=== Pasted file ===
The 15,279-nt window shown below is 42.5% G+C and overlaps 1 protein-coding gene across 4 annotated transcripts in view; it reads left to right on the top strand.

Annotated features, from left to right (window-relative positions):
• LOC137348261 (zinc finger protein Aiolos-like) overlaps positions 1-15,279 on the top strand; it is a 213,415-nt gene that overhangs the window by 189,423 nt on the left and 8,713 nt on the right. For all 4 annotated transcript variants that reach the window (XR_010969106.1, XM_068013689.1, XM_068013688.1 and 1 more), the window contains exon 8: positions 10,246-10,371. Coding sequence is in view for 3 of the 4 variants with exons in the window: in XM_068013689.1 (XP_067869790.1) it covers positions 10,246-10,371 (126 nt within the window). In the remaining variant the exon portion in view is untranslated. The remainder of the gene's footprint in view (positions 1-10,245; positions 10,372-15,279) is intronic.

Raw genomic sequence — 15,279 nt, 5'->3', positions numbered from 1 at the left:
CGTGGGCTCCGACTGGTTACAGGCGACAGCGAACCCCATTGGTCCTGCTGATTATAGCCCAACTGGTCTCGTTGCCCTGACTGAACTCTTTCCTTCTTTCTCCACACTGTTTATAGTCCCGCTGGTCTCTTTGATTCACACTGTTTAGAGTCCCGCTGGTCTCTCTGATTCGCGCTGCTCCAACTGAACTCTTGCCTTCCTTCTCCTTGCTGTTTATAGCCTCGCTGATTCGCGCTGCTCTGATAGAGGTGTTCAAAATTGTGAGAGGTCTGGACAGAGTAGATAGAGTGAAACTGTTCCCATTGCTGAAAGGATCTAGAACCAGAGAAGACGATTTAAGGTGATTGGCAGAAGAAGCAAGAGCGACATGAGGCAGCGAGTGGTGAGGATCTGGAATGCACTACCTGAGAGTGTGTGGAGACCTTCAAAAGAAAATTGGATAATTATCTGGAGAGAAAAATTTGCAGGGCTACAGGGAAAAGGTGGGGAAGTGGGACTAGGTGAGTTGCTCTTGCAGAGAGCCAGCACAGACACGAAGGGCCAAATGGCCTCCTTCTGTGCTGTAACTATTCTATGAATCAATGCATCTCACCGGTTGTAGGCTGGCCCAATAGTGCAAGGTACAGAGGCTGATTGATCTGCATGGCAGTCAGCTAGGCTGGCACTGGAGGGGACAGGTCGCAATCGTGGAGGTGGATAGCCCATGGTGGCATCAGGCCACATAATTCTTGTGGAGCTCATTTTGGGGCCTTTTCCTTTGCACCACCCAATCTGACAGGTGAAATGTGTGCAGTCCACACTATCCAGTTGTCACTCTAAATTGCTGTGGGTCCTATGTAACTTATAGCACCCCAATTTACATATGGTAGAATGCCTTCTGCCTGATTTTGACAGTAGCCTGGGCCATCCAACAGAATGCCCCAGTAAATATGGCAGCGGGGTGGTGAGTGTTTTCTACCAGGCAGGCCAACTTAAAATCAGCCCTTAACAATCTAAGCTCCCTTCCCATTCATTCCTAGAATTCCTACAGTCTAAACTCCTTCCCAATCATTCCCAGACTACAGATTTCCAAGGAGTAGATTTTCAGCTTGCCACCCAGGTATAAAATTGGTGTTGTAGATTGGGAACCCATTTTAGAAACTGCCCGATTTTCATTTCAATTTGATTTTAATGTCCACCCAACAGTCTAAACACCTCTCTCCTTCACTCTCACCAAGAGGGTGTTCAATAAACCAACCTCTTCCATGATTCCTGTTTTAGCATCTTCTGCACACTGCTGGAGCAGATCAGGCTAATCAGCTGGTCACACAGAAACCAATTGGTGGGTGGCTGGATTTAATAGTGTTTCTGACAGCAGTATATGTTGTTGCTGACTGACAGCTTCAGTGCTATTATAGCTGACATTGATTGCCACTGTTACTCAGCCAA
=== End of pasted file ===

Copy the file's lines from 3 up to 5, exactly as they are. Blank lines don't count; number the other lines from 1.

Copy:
• LOC137348261 (zinc finger protein Aiolos-like) overlaps positions 1-15,279 on the top strand; it is a 213,415-nt gene that overhangs the window by 189,423 nt on the left and 8,713 nt on the right. For all 4 annotated transcript variants that reach the window (XR_010969106.1, XM_068013689.1, XM_068013688.1 and 1 more), the window contains exon 8: positions 10,246-10,371. Coding sequence is in view for 3 of the 4 variants with exons in the window: in XM_068013689.1 (XP_067869790.1) it covers positions 10,246-10,371 (126 nt within the window). In the remaining variant the exon portion in view is untranslated. The remainder of the gene's footprint in view (positions 1-10,245; positions 10,372-15,279) is intronic.

Raw genomic sequence — 15,279 nt, 5'->3', positions numbered from 1 at the left:
CGTGGGCTCCGACTGGTTACAGGCGACAGCGAACCCCATTGGTCCTGCTGATTATAGCCCAACTGGTCTCGTTGCCCTGACTGAACTCTTTCCTTCTTTCTCCACACTGTTTATAGTCCCGCTGGTCTCTTTGATTCACACTGTTTAGAGTCCCGCTGGTCTCTCTGATTCGCGCTGCTCCAACTGAACTCTTGCCTTCCTTCTCCTTGCTGTTTATAGCCTCGCTGATTCGCGCTGCTCTGATAGAGGTGTTCAAAATTGTGAGAGGTCTGGACAGAGTAGATAGAGTGAAACTGTTCCCATTGCTGAAAGGATCTAGAACCAGAGAAGACGATTTAAGGTGATTGGCAGAAGAAGCAAGAGCGACATGAGGCAGCGAGTGGTGAGGATCTGGAATGCACTACCTGAGAGTGTGTGGAGACCTTCAAAAGAAAATTGGATAATTATCTGGAGAGAAAAATTTGCAGGGCTACAGGGAAAAGGTGGGGAAGTGGGACTAGGTGAGTTGCTCTTGCAGAGAGCCAGCACAGACACGAAGGGCCAAATGGCCTCCTTCTGTGCTGTAACTATTCTATGAATCAATGCATCTCACCGGTTGTAGGCTGGCCCAATAGTGCAAGGTACAGAGGCTGATTGATCTGCATGGCAGTCAGCTAGGCTGGCACTGGAGGGGACAGGTCGCAATCGTGGAGGTGGATAGCCCATGGTGGCATCAGGCCACATAATTCTTGTGGAGCTCATTTTGGGGCCTTTTCCTTTGCACCACCCAATCTGACAGGTGAAATGTGTGCAGTCCACACTATCCAGTTGTCACTCTAAATTGCTGTGGGTCCTATGTAACTTATAGCACCCCAATTTACATATGGTAGAATGCCTTCTGCCTGATTTTGACAGTAGCCTGGGCCATCCAACAGAATGCCCCAGTAAATATGGCAGCGGGGTGGTGAGTGTTTTCTACCAGGCAGGCCAACTTAAAATCAGCCCTTAACAATCTAAGCTCCCTTCCCATTCATTCCTAGAATTCCTACAGTCTAAACTCCTTCCCAATCATTCCCAGACTACAGATTTCCAAGGAGTAGATTTTCAGCTTGCCACCCAGGTATAAAATTGGTGTTGTAGATTGGGAACCCATTTTAGAAACTGCCCGATTTTCATTTCAATTTGATTTTAATGTCCACCCAACAGTCTAAACACCTCTCTCCTTCACTCTCACCAAGAGGGTGTTCAATAAACCAACCTCTTCCATGATTCCTGTTTTAGCATCTTCTGCACACTGCTGGAGCAGATCAGGCTAATCAGCTGGTCACACAGAAACCAATTGGTGGGTGGCTGGATTTAATAGTGTTTCTGACAGCAGTATATGTTGTTGCTGACTGACAGCTTCAGTGCTATTATAGCTGACATTGATTGCCACTGTTACTCAGCCAA